Becoming visible

I just arrived home rather later than expected from a meeting of Friends (Quakers) at a friend’s house. This is one of those promising avenues for me for the possibility of finding community. We meet every other Sunday evening for a time of unprogrammed worship followed by food and conversation. (For those unfamiliar with Quaker worship, unprogrammed means that we sit together in silence until someone feels led to speak out of the silence. Sometimes we may be silent the whole time, sometimes many share their thoughts as they feel led.)

This is the third time that I’ve joined them, and the group has been different every time I’ve gone. But I feel seen there. In the midst of my struggles with this question of feeling invisible, it was a balm to my heart to be there tonight.

The things that were shared during our unprogrammed worship time were meaningful. I had wonderful conversations with several different people, most of whom I had not had a chance to talk with before. Three people suggested the possibility of meeting me sometime for lunch and wanted my contact information to make sure that happened. I was teased in front of several people and laughed along with them, which is a clear sign that I felt at home. One person gave me a good hug (it’s been several weeks since my last hug, and it was wonderful!). Several people invited me to try out other meetings in town—in fact, two of them were about to do a tug of war over my attendance at their meeting at one point, which was rather funny and quite flattering. My friend and his wife invited me to stay and chat with them and their house guest after everyone else left. (And I’m only home now because they weren’t successful in talking me into spending the night. They were still chatting away when I left.) They worried over me driving at night.

One of the people who was there tonight shared something during the unprogrammed part of the meeting that has really stuck with me. He said that Quakers don’t do theology the way that most Protestant groups do (in terms of debating and formalizing a definitive statement of what must be believed in order to belong), instead Quakers are theology in that we live our beliefs more than we talk about them. I have to say that this diverse group of people who I am getting to know do indeed live out their beliefs in the way that they relate to me and to one another. I know they are not perfect, but I think that this just might be a way of being Christian that I can live out with integrity, without feeling like I need to be less me in order to fit in.

I am scared to hope, and yet I am hopeful. I am visible in at least one place, and that is a blessing!

A Note on Comments: A chrysalis is by nature a fragile and vulnerable place to be, so I am committed to keeping this a safe place for me and for my readers. Comments sharing your own journey, even if your experience is different from mine, are always welcome and encouraged. Expressions of support or encouragement are also welcome. Comments that criticize, disparage, correct, or in any way attempt to undermine the validity of another person’s experience or personal insight are not welcome here and will be deleted.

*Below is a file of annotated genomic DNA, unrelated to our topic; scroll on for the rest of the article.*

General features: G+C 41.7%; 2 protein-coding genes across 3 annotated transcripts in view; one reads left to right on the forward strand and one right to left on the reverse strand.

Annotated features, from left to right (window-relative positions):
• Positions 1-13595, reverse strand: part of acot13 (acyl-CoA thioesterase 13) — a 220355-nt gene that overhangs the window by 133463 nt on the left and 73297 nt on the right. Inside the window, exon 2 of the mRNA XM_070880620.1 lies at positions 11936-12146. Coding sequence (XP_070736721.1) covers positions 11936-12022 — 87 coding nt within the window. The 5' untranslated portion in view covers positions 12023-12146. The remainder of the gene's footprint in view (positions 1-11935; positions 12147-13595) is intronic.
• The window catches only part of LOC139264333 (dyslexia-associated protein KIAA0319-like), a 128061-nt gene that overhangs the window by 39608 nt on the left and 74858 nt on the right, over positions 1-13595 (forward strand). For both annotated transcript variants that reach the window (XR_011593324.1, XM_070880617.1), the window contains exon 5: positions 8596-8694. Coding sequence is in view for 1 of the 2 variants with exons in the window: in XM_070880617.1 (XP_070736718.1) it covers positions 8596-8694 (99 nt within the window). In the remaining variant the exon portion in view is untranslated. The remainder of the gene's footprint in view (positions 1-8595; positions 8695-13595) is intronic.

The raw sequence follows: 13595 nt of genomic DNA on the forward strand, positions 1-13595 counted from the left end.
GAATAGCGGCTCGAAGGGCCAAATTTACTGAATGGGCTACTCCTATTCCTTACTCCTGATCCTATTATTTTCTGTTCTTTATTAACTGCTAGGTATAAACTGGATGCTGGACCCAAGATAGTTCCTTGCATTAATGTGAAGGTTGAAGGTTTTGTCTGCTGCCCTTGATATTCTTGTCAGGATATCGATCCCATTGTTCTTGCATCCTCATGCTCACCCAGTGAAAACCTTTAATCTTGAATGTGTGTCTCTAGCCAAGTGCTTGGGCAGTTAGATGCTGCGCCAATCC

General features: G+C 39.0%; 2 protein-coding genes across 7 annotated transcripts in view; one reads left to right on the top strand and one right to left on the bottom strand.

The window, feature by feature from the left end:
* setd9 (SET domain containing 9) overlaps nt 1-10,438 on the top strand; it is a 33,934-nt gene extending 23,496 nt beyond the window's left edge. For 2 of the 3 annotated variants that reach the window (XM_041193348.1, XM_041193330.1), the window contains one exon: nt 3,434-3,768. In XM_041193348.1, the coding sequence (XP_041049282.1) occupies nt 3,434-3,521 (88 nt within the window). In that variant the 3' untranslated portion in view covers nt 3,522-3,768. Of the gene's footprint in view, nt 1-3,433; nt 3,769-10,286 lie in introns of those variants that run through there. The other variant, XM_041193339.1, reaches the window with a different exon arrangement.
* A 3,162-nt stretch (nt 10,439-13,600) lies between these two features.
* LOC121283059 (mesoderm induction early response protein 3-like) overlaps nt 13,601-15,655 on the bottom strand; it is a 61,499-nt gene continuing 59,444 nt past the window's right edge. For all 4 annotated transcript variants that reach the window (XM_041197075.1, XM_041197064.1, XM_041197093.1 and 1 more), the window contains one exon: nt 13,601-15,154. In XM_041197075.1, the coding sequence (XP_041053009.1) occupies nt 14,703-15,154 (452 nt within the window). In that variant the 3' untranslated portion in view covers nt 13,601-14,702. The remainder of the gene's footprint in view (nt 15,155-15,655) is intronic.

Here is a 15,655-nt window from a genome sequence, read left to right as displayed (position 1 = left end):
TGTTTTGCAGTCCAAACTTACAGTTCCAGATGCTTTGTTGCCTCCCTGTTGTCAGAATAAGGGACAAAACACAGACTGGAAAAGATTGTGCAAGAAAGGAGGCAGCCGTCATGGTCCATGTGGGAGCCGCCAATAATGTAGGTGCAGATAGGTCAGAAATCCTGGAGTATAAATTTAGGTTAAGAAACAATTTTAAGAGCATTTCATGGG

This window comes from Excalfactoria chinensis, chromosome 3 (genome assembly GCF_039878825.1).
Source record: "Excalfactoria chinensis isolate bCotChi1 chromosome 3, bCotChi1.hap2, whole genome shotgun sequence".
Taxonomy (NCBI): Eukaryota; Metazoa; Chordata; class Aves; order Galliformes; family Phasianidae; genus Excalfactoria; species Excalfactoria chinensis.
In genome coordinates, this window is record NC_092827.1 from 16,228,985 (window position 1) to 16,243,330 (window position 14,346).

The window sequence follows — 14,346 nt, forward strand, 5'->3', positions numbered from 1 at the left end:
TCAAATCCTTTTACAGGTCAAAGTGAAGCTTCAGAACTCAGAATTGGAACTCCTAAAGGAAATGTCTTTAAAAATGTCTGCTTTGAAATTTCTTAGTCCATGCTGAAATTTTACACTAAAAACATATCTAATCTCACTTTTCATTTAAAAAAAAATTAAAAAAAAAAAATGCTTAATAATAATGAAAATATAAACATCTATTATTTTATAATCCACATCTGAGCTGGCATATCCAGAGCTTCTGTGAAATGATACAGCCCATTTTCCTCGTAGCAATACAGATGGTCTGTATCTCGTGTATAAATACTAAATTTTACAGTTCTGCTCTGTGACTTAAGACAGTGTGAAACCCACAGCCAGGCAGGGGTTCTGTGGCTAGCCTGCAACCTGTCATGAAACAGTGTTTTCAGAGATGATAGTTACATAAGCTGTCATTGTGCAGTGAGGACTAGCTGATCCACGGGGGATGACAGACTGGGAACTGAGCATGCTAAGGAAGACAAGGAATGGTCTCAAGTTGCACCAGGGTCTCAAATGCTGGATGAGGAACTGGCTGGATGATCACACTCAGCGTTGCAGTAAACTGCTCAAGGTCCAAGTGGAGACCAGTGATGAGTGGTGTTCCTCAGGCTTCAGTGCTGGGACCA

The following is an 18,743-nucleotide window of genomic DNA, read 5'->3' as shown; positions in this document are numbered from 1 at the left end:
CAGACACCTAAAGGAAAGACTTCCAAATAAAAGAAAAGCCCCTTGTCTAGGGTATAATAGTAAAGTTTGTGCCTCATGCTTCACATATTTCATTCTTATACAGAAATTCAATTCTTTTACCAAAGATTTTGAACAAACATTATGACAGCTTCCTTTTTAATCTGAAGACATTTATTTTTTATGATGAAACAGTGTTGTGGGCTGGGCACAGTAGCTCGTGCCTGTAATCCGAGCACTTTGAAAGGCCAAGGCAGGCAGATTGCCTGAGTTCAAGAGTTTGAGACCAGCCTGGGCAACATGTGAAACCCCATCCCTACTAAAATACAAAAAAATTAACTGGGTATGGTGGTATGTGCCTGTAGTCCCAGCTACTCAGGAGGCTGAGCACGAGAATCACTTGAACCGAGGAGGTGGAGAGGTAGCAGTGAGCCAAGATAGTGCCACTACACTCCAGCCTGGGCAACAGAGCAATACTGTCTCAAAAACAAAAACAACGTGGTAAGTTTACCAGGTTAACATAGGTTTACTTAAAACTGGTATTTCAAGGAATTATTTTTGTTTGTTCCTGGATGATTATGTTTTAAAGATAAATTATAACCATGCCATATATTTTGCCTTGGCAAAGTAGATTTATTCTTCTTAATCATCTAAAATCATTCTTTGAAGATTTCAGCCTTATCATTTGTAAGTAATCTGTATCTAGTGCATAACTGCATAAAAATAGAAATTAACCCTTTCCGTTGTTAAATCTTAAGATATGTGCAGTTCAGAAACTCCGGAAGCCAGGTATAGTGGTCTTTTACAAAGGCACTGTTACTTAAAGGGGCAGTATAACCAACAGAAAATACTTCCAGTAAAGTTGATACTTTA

2 thoughts on “Becoming visible

  1. Hey KJ, glad you are having such good experiences at Meeting for Worship. While not from the same background as you — I grew up in a plain vanilla Presbyterian church, so I didn’t so much escape as just move on — I have found my home among Friends for around 40 years now.

    As to the issue of what it means to be a Christian, I’ve given it a lot of thought also. My conclusions may be different from yours, but if it helps to consider someone else’s, here they are:

    and there is another side to this also:

    I did not write the second piece; I reprinted it, with permission. Not only does it say something important and profound, it also goes to show how deeply many people are re-considering the meaning of being a Christian.

    • Thank you so much for these eloquent commentaries on being a Christian. Your first piece touched me very deeply because I find myself agreeing to the points you make. This is indeed where I find myself. I have tried to find a spiritual home in other places, but there is something about Christ and therefore about Christianity that always calls me back, even though I do not fit (at all) within the mainstream definition of Christianity in our country. I bring pieces of these other traditions (yoga, Buddhism, and even shamanism) with me, but at my roots, I am a Christian because of Christ. The Quaker tradition of valuing each person’s Inner Light feels more authentically true to my own experience of the moving of the Spirit, and I am very hopeful that this can help me find a community of sojourners on my own journey of faith.

      Your second piece with the reprint was incredibly moving and healing, and I am grateful to you for sharing it. I grieve to see how many have been wounded (myself included) by Christians, and I am grateful to those who are trying to mend those wounds.

      Thank you so much for these resources and for reaching out as a Friend. I am very moved by your testimony, and it gives me great hope that I can find a home with the Friends.

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